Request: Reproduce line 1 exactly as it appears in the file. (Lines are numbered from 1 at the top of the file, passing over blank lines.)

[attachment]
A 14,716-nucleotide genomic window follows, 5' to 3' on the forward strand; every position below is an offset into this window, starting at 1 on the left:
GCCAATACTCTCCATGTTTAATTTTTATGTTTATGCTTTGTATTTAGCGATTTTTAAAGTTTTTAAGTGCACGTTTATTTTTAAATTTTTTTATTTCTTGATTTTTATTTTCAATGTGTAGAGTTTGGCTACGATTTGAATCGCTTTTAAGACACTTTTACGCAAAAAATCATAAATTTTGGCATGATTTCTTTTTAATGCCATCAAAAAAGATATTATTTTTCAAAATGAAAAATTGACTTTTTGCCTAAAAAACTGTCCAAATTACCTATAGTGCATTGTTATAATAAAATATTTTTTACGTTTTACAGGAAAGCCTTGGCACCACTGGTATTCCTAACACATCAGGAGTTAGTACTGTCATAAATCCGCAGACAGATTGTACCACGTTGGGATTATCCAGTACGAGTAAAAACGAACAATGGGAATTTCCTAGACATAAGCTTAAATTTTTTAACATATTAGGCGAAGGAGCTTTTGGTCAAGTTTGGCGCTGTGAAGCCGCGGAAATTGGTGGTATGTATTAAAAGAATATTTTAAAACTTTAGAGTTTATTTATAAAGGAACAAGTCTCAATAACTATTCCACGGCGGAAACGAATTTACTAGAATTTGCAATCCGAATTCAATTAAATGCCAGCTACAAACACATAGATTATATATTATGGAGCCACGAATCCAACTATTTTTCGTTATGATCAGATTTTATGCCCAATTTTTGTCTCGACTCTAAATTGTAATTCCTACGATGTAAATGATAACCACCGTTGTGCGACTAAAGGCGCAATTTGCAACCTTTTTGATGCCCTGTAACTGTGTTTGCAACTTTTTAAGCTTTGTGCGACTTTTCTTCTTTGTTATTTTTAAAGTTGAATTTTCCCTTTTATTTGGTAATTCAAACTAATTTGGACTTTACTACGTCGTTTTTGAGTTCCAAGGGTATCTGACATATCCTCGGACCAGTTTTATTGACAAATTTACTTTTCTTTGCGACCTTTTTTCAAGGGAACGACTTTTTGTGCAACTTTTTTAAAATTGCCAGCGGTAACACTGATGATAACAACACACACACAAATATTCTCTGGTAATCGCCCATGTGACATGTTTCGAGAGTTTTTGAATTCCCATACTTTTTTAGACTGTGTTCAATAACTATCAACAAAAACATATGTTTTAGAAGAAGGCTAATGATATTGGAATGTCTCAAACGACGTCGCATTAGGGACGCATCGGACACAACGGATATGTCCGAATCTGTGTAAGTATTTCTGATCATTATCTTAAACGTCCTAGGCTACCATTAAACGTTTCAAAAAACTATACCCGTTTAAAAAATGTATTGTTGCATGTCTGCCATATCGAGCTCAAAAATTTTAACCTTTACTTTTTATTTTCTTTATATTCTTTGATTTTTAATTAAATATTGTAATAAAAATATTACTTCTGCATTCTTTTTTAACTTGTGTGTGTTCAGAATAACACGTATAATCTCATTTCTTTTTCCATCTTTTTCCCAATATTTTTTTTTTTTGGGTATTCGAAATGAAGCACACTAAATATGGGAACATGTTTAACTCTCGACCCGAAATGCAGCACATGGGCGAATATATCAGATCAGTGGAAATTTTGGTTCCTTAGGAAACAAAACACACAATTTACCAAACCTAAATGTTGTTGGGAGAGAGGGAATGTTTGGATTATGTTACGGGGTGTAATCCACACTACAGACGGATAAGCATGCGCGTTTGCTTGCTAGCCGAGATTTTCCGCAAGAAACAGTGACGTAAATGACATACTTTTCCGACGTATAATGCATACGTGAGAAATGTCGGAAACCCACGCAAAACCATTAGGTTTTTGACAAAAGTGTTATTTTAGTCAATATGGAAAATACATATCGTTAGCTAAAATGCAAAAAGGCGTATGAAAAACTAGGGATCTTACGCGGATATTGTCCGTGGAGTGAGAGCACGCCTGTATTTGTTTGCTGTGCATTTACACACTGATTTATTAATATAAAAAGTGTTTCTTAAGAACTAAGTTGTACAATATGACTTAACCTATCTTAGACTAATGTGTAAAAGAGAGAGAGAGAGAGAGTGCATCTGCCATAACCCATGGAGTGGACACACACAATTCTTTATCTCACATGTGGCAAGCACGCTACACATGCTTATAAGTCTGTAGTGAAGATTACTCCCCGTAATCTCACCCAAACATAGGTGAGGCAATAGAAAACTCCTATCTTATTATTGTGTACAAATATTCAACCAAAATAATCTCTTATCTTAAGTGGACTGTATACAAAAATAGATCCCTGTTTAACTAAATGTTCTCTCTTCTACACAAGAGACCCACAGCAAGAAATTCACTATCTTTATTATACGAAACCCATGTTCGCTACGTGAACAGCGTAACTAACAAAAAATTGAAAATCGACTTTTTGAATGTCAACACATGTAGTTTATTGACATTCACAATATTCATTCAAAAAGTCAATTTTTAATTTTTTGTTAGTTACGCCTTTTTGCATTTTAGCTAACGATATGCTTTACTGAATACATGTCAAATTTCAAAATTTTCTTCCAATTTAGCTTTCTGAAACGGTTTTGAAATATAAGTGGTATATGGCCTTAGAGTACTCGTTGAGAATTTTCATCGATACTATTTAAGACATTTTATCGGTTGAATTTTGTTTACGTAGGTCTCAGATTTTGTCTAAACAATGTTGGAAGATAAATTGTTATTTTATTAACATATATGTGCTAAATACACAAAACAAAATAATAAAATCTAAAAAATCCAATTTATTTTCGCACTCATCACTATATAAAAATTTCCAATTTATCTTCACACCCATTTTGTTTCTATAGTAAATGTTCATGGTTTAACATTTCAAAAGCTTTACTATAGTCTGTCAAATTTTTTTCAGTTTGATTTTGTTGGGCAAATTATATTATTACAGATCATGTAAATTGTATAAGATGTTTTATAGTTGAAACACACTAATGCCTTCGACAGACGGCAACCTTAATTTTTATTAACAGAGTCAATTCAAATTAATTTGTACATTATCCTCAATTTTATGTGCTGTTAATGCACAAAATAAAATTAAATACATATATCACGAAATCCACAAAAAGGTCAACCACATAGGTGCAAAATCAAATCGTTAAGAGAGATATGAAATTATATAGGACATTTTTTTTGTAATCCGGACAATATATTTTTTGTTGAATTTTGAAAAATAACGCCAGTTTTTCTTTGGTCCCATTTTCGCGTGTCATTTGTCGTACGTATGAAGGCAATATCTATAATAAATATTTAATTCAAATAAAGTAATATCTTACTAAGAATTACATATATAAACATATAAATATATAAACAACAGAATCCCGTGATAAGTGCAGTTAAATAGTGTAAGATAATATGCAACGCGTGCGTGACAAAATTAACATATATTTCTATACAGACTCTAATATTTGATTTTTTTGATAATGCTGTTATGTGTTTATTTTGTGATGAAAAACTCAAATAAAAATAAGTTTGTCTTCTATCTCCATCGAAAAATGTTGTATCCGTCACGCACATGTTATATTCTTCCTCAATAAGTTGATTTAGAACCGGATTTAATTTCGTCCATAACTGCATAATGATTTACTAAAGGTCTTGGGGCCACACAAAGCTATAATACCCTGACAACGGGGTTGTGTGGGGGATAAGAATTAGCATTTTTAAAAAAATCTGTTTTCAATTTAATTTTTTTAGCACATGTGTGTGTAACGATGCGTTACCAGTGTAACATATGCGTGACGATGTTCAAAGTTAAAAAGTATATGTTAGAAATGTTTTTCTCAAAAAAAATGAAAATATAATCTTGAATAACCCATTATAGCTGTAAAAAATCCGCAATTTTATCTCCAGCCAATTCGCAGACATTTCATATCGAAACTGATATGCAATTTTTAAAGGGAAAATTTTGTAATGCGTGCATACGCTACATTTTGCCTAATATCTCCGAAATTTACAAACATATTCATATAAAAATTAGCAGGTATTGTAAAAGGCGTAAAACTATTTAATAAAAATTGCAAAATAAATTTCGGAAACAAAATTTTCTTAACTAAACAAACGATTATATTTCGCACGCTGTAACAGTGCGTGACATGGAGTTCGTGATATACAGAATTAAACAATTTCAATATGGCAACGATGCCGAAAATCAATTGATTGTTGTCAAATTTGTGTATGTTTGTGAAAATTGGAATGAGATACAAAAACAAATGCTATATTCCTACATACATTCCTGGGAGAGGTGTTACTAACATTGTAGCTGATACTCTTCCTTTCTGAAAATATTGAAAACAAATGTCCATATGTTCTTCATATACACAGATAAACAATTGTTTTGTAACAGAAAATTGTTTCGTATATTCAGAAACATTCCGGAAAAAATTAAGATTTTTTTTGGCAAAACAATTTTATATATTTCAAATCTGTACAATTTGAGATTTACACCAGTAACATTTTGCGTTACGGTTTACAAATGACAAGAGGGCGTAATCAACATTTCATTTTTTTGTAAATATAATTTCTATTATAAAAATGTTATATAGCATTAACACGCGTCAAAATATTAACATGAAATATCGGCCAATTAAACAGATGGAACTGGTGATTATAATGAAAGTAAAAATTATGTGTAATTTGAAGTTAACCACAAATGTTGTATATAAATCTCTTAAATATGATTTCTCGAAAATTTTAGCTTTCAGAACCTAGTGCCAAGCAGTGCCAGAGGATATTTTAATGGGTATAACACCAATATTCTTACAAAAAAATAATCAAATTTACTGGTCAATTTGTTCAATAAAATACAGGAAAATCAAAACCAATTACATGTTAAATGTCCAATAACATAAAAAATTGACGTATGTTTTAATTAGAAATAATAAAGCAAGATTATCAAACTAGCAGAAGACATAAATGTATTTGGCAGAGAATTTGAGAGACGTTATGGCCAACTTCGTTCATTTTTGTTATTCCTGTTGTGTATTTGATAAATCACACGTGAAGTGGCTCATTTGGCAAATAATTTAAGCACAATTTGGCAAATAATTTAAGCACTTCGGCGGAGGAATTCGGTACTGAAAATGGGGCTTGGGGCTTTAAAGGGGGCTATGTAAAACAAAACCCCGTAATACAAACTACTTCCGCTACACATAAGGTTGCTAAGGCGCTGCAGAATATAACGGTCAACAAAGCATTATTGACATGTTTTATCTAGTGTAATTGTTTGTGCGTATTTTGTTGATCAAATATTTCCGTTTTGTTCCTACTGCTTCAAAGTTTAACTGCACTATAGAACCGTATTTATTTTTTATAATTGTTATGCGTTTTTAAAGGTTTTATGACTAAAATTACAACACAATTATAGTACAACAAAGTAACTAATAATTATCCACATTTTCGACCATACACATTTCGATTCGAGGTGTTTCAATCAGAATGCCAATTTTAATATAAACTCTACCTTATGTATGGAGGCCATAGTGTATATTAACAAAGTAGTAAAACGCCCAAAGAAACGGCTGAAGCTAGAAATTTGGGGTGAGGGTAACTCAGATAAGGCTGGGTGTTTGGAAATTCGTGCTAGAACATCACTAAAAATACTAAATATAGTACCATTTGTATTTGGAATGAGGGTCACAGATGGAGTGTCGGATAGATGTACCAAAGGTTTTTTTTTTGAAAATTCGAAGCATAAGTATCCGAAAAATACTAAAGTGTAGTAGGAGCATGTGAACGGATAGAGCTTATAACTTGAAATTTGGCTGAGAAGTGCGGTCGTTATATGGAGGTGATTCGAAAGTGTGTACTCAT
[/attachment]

A 14,716-nucleotide genomic window follows, 5' to 3' on the forward strand; every position below is an offset into this window, starting at 1 on the left: